Safi told Reuters that after he was discovered, he took him to a doctor for a checkup and quickly incorporated the child into his family. They called baby Mohammad Abed and posted pictures of all the children on his Facebook page.
The pilot fled Afghanistan as a child.Now he's bringing hope to Afghan refugees to America

After the Reuters report on the missing children came to light, some of Safi’s neighbors – who noticed him returning from the airport with the baby a few months ago – recognized the photos and posted about him in a translated version of the article Falling comments.

Ahmadi asked relatives still in Afghanistan, including his 67-year-old father-in-law, Mohammad Qasem Razawi, who lives in the northeastern province of Badakhshan, to find Safi, and asked him to take his claim. Haier gave it back to the family.

Razavi said he spent two days and nights in the capital bringing gifts for Safi and his family — including a slaughtered sheep, pounds of walnuts and clothes.

But Safi refused to release Sohail, insisting he also wanted to be evacuated from Afghanistan with his family. Safi’s brother, who was evacuated to California, said Safi and his family had no pending U.S. entry applications.
The baby’s family turned to the Red Cross, whose mission is to help reconnect people separated by the international crisis, but said they had received little information from the group. A spokesman for the Red Cross said it did not comment on individual cases.

Finally, after feeling they had no choice, Razavi contacted the local Taliban police to report a kidnapping. Safi told Reuters he denied the allegations to police and said he was caring for the baby, not kidnapping him.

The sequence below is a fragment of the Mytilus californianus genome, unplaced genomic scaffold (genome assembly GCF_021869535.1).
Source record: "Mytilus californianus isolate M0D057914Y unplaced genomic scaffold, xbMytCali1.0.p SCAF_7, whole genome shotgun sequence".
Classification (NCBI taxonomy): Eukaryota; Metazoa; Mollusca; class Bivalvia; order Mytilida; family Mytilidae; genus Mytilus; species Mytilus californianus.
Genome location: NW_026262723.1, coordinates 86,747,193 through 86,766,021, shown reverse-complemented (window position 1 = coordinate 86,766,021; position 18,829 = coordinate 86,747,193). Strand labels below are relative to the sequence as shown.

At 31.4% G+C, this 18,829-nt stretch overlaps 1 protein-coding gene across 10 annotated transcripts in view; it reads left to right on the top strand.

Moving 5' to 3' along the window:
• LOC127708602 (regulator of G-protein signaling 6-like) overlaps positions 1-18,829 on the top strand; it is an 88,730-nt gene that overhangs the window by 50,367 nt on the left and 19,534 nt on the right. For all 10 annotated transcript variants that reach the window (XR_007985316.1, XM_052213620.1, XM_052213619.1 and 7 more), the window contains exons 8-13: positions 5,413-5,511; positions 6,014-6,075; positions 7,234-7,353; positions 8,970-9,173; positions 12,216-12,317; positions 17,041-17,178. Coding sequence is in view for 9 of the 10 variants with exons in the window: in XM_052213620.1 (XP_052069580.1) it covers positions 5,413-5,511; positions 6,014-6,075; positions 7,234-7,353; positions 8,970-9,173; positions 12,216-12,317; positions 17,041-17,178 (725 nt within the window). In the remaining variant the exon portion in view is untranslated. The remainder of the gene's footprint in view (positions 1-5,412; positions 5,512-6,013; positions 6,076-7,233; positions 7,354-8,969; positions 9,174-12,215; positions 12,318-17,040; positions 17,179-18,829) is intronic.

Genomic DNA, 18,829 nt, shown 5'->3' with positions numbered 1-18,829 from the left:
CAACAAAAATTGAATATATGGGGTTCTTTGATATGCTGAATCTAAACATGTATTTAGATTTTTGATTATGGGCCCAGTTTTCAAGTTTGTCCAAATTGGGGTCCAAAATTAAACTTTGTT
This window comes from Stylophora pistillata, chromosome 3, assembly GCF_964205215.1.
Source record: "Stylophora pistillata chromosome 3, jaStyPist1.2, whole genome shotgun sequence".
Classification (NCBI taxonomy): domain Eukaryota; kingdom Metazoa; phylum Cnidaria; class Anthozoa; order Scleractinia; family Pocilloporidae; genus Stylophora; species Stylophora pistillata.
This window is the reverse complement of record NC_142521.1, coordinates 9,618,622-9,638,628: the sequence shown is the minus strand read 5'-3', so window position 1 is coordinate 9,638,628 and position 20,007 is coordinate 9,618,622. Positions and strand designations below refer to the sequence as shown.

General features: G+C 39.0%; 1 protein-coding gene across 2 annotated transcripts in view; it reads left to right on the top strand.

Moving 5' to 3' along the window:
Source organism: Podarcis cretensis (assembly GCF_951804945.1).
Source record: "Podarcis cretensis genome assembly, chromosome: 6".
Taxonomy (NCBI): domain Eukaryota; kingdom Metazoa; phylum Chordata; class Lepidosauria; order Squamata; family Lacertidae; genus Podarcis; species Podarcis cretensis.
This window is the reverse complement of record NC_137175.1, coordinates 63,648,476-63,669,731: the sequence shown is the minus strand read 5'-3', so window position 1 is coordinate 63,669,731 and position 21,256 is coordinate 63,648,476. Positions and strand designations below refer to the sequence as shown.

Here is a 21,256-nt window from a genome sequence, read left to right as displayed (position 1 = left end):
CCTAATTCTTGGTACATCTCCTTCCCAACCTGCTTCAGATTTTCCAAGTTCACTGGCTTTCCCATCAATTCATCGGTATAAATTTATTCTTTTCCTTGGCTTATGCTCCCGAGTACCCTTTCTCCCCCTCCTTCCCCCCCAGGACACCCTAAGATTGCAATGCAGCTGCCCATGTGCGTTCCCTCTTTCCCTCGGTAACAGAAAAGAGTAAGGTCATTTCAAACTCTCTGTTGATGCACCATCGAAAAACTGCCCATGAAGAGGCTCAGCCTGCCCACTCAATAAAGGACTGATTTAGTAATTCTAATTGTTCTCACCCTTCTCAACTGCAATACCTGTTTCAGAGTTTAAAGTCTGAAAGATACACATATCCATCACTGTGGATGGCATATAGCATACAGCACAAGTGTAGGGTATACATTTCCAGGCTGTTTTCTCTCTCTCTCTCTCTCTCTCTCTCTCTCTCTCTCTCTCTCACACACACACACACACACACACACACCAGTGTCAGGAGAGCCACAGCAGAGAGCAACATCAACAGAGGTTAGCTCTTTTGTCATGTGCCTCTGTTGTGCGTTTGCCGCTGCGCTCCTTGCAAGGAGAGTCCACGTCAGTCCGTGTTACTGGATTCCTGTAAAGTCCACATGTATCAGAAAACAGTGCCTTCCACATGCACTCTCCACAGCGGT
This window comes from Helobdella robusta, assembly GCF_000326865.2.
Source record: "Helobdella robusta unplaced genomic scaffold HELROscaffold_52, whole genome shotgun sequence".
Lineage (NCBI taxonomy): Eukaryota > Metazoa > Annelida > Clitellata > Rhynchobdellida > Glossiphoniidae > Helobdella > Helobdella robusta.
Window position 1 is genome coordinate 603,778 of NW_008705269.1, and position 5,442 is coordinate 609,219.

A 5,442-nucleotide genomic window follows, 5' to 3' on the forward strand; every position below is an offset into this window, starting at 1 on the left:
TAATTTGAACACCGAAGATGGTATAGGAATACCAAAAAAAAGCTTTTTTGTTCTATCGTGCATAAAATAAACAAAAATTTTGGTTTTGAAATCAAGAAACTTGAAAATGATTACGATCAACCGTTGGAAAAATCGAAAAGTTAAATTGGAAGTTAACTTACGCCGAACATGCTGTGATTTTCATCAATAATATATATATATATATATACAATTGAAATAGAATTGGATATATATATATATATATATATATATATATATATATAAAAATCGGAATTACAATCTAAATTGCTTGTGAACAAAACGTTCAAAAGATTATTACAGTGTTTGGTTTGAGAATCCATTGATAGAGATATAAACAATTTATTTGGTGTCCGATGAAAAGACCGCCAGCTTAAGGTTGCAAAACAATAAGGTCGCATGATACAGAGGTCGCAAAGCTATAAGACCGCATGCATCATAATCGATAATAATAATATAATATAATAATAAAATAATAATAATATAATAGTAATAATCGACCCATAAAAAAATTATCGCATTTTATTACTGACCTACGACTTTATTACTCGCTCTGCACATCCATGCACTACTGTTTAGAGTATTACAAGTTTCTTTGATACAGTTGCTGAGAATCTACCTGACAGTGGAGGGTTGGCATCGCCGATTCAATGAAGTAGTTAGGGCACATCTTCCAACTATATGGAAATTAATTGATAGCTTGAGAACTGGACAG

She was sold to a stranger so her family could eat as Afghanistan collapsed

The complaint was investigated and dismissed, and the local police commander told Reuters he helped arrange the settlement, which included a fingerprinted agreement signed by both parties. Razavi said the baby’s family eventually agreed to compensate Safi about 100,000 afghanis ($950) to cover the cost of caring for him for five months.

“The baby’s grandfather complained to us, we found Hamid, and based on the evidence we had, we recognized the baby,” said Hamid Marang, chief area controller at the local police station. “With mutual consent, the baby will be handed over to his grandfather,” he said Saturday.

In the presence of police, and in tears, the baby was finally returned to his relatives.

Razavi said Safi and his family were devastated by the loss of Sohail. “Hamid and his wife were crying and I was crying too, but assured them that you are all young and Allah will give you boys. Not one, but several. I thank both of them for saving the children from the airport, ‘ said Razavi.

The baby’s parents told Reuters they were overjoyed that they were able to see the reunion in person over a video chat.

“There are celebrations, dancing, singing,” Razavi said. “It’s almost like a wedding.”

Now that Ahmadi and his wife and other children were able to move out of the military base and resettled in an apartment in Michigan in early December, they hope Sohail will soon be brought to the United States.

“We need to return the baby to his parents. That’s my only responsibility,” his grandfather said. “My wish is that he should come back to them.”